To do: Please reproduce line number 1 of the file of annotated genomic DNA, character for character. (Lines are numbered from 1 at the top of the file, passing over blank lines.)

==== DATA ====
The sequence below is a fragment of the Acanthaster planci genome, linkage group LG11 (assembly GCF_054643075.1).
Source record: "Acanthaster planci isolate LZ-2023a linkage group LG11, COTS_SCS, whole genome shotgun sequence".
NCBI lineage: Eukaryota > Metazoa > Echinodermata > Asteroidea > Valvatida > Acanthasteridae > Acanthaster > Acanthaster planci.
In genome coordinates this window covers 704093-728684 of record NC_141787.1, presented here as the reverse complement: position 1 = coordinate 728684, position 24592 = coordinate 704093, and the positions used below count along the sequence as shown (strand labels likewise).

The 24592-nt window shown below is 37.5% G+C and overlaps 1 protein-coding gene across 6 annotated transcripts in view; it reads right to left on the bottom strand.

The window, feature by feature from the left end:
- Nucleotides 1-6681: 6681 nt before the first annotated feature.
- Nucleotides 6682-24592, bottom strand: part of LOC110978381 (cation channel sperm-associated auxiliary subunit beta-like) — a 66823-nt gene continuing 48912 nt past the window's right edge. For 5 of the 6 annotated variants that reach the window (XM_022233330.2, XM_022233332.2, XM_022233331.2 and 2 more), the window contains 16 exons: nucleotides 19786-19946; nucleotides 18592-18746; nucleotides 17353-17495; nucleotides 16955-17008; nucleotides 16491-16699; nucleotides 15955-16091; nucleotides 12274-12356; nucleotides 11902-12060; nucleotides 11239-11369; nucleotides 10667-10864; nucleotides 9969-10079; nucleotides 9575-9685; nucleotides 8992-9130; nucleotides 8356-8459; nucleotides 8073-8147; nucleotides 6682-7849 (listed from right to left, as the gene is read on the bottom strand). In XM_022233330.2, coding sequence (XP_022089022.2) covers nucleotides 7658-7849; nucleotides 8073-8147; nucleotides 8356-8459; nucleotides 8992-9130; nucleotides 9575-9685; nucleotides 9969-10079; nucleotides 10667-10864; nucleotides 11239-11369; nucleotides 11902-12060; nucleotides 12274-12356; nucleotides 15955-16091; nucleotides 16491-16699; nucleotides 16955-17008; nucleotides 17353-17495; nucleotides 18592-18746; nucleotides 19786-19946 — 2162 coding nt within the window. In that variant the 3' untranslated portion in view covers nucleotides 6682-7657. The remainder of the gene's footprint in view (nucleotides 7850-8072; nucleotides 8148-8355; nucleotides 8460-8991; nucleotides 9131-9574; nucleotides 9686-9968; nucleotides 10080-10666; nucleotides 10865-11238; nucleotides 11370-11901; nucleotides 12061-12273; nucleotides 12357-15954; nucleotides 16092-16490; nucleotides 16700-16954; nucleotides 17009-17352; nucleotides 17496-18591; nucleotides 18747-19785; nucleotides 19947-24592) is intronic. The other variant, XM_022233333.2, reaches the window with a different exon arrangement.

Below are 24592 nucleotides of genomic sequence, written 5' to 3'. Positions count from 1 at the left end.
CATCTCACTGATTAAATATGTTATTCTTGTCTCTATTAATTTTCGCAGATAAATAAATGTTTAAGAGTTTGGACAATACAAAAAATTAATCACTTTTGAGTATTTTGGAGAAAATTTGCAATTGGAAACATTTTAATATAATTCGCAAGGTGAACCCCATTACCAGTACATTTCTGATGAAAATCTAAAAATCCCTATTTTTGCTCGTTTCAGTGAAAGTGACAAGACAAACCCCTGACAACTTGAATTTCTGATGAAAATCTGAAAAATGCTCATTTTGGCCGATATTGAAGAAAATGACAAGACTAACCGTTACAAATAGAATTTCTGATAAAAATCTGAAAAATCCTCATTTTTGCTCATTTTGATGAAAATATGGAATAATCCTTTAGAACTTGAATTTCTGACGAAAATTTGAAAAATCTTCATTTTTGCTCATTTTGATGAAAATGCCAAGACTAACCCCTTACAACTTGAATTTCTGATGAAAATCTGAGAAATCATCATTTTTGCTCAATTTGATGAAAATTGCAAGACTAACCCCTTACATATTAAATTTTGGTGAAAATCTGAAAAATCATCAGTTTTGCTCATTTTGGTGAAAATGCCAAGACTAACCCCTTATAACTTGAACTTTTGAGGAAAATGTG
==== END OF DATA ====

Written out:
The sequence below is a fragment of the Acanthaster planci genome, linkage group LG11 (assembly GCF_054643075.1).